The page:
Using a particular type of flame, nozzle size, etc. in addition to the above, applicant has formed a significantly improved coupler, which, as noted above, can exhibit several thousand coupling cycles while being stretched, while maintaining low loss typically less than 0.2 dB, and which can be used as a pressure or temperature sensor as will be described below.
In a preferred form of the invention, a coupler is formed by the method of forming a single mode biconical fiber optic coupler comprising holding 2 or more optical fibers parallel to and in contact with each other at spaced apart locations, exerting equal tension in opposite directions to the fibers at the spaced apart locations to stretch the fibers, and after fusing the fibers at a waist region, scanning the tip of a flame from a microtorch back and forth along the fibers at a speed which is at least five times the speed of stretching of the fibers.
An embodiment of the invention is an overcoupled low loss optical coupler comprising two or more monomode optical fibers fused and parallel at a stretched waist portion, each having biconical symmetrical tapers at opposite ends of the waist portion, the coupler having exhibited several thousand power transfer cycles during stretching formation of the waist portion.
A further embodiment of the invention is a pressure sensor comprising an overcoupled optical coupler comprising a pair of monomode optical fibers fused and parallel at a stretched waist portion, each having biconical tapers at opposite ends of the waist portion, the coupler having exhibited at least about 500 power transfer cycles during stretching formation of the waist portion, apparatus for applying an optical signal to one end of one fiber, and apparatus for monitoring an optical signal from the other end of one or both of the fibers, whereby pressure variation about the coupler can be monitored as a variation in coupling between said one and the other fiber.
More generally, an embodiment of the invention is an ambient pressure sensor comprised of an overcoupled fused biconical fiber optical coupler formed of a pair of parallel similar or dissimilar fibers, having exhibited at least about 500 power transfer cycles during stretching formation thereof.
A better understanding of the invention will be obtained by reference to the detailed description below, in conjunction with the following drawings, in which:
FIG. 1 shows the spectral characteristics of a coupler in accordance with the prior art,
FIG. 2A is a graph illustrative of the cycling (e.g. optical coupling) observed while carrying out the method of the present invention, and
FIG. 2B is an enlargement of part of the graph of FIG. 2A along the horizontal axis,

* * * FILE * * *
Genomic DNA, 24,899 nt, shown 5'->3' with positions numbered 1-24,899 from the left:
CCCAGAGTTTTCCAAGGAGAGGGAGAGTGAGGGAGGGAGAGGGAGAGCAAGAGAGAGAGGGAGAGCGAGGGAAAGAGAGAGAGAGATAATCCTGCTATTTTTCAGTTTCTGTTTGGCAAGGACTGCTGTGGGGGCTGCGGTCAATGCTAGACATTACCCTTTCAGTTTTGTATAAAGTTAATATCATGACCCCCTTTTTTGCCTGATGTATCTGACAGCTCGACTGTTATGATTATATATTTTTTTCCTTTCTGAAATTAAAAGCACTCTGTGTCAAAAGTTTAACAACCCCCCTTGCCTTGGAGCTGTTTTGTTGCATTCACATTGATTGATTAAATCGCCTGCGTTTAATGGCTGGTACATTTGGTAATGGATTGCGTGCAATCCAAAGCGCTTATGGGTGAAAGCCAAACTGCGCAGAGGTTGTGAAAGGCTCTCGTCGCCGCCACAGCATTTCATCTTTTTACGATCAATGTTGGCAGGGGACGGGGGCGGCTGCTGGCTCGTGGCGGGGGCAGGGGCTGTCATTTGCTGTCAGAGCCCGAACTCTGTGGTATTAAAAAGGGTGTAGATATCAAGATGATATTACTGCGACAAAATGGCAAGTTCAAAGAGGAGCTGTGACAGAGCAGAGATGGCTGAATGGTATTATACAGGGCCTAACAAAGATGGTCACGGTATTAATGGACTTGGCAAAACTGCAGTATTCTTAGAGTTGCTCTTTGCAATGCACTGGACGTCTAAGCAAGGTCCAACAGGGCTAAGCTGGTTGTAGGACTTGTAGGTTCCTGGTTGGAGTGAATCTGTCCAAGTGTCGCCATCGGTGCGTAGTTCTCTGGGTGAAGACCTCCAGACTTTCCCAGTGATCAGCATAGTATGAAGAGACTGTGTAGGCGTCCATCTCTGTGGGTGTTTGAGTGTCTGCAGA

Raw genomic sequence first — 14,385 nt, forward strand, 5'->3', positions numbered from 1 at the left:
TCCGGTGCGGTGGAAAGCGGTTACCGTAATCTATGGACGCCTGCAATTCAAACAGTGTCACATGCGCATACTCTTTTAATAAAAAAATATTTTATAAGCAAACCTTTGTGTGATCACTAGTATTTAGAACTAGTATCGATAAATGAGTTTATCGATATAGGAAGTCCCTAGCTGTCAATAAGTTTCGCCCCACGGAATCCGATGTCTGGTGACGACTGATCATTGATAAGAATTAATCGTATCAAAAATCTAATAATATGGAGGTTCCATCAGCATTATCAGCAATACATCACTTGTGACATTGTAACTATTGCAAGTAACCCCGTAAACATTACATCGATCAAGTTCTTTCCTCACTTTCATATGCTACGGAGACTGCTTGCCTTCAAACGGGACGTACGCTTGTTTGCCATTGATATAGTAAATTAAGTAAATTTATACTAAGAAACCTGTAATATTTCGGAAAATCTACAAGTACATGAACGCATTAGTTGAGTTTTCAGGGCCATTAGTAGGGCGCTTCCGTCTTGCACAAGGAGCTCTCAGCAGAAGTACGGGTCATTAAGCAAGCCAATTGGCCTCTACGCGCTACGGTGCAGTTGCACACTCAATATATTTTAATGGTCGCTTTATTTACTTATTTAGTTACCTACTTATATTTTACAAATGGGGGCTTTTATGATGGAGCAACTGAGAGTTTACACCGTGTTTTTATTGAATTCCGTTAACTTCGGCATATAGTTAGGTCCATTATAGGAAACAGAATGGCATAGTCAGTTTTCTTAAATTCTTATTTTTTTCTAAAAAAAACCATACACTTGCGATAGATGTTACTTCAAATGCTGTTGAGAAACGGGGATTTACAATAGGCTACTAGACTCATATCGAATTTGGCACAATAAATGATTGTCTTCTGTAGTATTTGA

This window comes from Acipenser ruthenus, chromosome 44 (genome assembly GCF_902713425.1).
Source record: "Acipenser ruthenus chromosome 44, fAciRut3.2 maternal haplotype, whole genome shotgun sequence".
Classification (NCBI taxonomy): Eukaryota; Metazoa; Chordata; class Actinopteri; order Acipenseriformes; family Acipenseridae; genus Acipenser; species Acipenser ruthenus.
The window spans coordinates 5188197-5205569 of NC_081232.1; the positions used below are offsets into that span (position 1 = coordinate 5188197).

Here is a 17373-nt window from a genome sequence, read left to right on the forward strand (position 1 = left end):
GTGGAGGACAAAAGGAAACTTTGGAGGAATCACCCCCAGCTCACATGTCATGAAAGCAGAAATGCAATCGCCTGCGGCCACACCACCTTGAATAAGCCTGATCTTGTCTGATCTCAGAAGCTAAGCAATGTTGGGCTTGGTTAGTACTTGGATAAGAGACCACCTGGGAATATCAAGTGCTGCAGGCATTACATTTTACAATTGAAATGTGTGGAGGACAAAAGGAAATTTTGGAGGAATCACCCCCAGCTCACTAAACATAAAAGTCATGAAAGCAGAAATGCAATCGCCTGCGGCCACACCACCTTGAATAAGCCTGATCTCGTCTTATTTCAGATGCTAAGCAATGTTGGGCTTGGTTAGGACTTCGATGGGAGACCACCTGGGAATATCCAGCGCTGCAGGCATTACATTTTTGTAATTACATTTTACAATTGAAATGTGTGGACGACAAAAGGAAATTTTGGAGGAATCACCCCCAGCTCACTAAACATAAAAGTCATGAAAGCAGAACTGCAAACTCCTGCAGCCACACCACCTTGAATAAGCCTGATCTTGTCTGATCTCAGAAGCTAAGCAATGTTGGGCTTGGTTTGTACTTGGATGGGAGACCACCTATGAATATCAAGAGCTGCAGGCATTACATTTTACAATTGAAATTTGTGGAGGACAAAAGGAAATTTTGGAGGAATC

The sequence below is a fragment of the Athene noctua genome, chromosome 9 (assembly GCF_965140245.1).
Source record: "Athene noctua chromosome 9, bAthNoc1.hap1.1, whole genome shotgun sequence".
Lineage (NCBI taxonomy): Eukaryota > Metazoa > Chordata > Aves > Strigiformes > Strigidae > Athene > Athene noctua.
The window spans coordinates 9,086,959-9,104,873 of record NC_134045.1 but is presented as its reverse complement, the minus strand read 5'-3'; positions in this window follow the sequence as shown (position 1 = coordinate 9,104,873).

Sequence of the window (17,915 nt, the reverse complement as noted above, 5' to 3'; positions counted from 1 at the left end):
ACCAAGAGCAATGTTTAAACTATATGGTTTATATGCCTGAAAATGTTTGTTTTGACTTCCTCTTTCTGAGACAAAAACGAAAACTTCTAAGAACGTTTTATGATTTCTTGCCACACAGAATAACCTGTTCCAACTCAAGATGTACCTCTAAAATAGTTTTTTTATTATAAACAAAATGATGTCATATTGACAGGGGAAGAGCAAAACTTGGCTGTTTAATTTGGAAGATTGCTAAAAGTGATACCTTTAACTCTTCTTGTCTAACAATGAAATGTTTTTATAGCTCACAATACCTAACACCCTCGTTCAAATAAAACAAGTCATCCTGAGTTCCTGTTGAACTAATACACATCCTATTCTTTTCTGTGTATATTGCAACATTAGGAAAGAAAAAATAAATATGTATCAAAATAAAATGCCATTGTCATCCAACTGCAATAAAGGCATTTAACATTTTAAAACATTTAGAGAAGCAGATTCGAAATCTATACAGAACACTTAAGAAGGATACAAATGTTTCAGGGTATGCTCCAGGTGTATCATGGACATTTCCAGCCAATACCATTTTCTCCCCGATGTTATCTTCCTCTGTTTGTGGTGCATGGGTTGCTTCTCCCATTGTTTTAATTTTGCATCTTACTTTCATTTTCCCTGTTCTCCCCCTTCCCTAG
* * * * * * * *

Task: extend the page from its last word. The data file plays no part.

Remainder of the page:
FIG. 3 is a schematic diagram illustrating apparatus used in the method of the present invention, and
FIG. 4 is a schematic diagram illustrating a pressure sensor formed using the present invention.
Turning first to FIG. 1, coupling power is illustrated in accordance with a coupler of the prior art such as that described in U.S. Pat. No. 4,591,372. With an optical signal applied to the end of a first fiber, the trace 1 corresponding to the optical signal received at its other end is shown. It may be seen that peaks occur at about 1.17, 1.35 and 1.55 microns, and little or no power is transferred at about 1.05, 1.28, 1.45, 1.62 and beyond. The trace 2 is observed from the end of the second fiber, and the maxima and minima of the observed power occur in inverse to those of trace 1. The traces represent an approximately three cycle coupler. Applicant has tested such a coupler as a pressure sensor and has found that large pressure variations will not cause even a 1% change in coupled power.
The present inventors, on the other hand, have with the use of their novel method achieved several thousand cycles of power transfer during fabrication, and thus a several thousand cycle coupler can be produced. Where such a coupler is used as a pressure sensor, by inserting the coupler into a vessel in which the pressure is to be detected, applying an optical signal into one optical fiber, and detecting the output optical power from either the first or second fiber, a 1,200 cycle coupler has transferred power through a full cycle with a pressure variation of 55 p.s.i. A 2,000 cycle coupler has transferred power over a full cycle with a pressure differential of only 17.6 p.s.i. Clearly the use of a coupler having a large number of cycles can provide a pressure sensor having very high sensitivity. Such a coupler has also exhibited sensitivity to temperature. Thus temperature changes can also cause power transfer, allowing the coupler to be used as a temperature sensor.